Okay, back to sit-ups.
My last entry about my mom muscles was a big hit but if I am honest, doesn't everything look better in hindsight? As Nora Ephron says, "Think of one of your body parts that you don't like and in ten years you will be nostalgic for it," or something like that.
But I truly was not a natural mom. That doesn't mean that I loved my kids any less than June Cleaver loved hers, but those of you that know me know that this is true and the better you know me, the worse of a mom you know me to be.
For example, in the privacy of my brain, it never occurred to me to hold a baby until one popped out of me in the delivery room. Even then I was slightly nervous about how to do it.
I did not know that everyone was not like this until my daughter, Tori, at 4 years old, started wanting to hold every baby she ever laid eyes on -- even if they were passing by in a car at 55 miles per hour or bigger than her or screaming their head off on the floor of the grocery store. "Oh, Mommy, look!" she would say, "Ohhhh I wish I could hold that baby!"
She is going to be a fantastic mom, despite the damage I have done in that department. Unlike me, she has a natural mothering instinct.
Furthermore, no kid want a fit mom. No one wants a fun mom, either, for that matter. Fun moms are really just fun for the other moms to watch, not for the kids. My kids were usually sulking in the backseat by the time I got out of my Halloween mask and costume so I could drive them home without crashing.
As they got older, their humiliation turned into begrudging tolerance. Although they still did not think of me as a fun mom, they accepted me as a mom trying to be fun/funny. I was a cross they had to bear.
As they aged, they knew better than to try to get me to put away my Dr Bukk fake teeth, my large martini glass the size of a vase or my dummy head named Viola.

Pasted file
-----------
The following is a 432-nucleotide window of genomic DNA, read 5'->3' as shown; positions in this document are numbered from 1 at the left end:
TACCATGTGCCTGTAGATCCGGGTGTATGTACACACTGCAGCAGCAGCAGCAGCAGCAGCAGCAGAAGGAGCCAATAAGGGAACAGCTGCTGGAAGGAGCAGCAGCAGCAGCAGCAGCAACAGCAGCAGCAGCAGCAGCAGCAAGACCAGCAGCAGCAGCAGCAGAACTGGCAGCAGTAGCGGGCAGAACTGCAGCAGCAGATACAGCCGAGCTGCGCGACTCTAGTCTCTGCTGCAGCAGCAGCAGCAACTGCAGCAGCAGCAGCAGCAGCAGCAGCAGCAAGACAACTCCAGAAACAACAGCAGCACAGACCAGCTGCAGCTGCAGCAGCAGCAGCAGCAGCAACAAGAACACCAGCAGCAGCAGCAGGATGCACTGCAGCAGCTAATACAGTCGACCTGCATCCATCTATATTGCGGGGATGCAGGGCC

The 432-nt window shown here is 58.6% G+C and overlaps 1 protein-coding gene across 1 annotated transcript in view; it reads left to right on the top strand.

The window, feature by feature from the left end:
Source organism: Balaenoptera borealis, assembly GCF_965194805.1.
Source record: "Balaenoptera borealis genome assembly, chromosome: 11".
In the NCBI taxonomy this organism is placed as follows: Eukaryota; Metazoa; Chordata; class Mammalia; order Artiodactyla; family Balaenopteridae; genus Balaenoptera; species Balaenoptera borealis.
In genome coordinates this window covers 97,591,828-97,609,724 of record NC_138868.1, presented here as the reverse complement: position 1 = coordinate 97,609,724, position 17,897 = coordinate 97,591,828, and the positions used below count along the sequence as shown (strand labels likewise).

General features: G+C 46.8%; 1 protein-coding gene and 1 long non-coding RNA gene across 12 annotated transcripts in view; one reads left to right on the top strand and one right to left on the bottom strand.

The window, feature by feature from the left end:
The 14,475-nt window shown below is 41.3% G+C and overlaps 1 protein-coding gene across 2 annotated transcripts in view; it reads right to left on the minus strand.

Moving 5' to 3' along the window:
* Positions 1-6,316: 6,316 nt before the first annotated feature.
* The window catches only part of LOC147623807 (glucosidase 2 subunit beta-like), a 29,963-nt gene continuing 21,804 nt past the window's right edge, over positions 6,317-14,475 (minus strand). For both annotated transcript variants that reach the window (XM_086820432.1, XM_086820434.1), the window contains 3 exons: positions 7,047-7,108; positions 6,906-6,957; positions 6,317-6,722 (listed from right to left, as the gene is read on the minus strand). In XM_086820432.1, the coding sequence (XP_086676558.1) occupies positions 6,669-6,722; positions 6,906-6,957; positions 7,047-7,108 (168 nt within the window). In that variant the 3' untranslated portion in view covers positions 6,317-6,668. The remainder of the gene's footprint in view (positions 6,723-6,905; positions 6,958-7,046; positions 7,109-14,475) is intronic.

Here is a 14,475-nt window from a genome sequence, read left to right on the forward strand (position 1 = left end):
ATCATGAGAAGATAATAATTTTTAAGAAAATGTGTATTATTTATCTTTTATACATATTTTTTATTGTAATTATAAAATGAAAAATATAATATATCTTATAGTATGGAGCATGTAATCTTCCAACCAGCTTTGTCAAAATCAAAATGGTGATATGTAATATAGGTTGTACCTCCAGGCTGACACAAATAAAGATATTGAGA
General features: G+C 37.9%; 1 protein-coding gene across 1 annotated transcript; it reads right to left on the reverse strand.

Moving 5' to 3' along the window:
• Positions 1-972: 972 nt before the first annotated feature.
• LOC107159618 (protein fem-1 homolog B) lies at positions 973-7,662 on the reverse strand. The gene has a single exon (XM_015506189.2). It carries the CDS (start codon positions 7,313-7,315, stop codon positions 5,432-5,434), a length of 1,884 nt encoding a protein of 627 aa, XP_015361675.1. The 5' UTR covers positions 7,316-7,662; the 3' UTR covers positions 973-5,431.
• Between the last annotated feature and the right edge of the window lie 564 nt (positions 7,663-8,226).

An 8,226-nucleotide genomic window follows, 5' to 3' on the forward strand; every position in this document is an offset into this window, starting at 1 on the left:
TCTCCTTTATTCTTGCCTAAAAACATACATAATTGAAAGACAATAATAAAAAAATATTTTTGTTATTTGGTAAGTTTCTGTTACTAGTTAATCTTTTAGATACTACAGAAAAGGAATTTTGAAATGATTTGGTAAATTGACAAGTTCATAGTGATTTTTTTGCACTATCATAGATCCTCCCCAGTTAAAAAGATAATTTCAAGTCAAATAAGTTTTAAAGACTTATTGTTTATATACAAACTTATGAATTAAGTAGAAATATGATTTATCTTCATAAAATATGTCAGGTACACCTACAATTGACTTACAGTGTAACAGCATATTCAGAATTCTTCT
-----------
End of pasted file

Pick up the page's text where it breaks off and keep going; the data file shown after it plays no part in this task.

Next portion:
Asking me to suppress my antics was like asking Charlie Sheen to behave. It just wasn't gonna happen.
Beyond my kid's opinions, I did not appear fun to most other kids, either. With the exception of a few who grew up next to us, most kids would just look at me with their "Mom, there's a stranger coming closer to me," look as they nervously reached for their parent's coat sleeves.
And as far as being a fit mom, rarely do kids want a mom with biceps like cantaloupes. It's annoying. Also, no kid wants a mom that likes to arm wrestle, especially if she won't let him win.
But in the fitness world, things have come more naturally to me. In spite of having terrible hand/eye coordination -- meaning I can't catch a ball to save my life -- in spite of that, I still love to exercise.
But if you throw me the keys (like my sons enjoy doing) I will scream, "Don't throw them! I'll come get them!" then I will hold my hands up to block them from hitting me in the face, which they would do, because I can't catch.
In 1984, this combination of talent and lack of skills aligned perfectly with my becoming an Elaine Powers high-impact aerobics teacher -- a role I filled upon graduating from college and realizing I was also a terrible school teacher.
From there, I have intuitively jumped from one fitness craze to another and suddenly thirty years passed.
In conversations, if the topic of how to raise children or even worse, the sacred topic of college choices comes up, I am pretty much a mute observer.
I got no advice.
But if the conversation turns to exercise (from kids to childbirth to the postnatal pot...) I come alive.
Did you know that everyone has a six-pack? It's a scientific fact. Muscle tone is exactly the same except adding and subtracting fat on top. Who knew?
Of course, nothing is ever as simple as it sounds and there is an exception to every rule. Every now and again I meet a woman who does not have a FUPA (Fat Upper Pelvic Area) and who is gifted with a super-natural flat abdomen. But this is like spotting a white fox -- it doesn't occur in nature on a regular basis. Flat abs in women is a rare genetic deviation.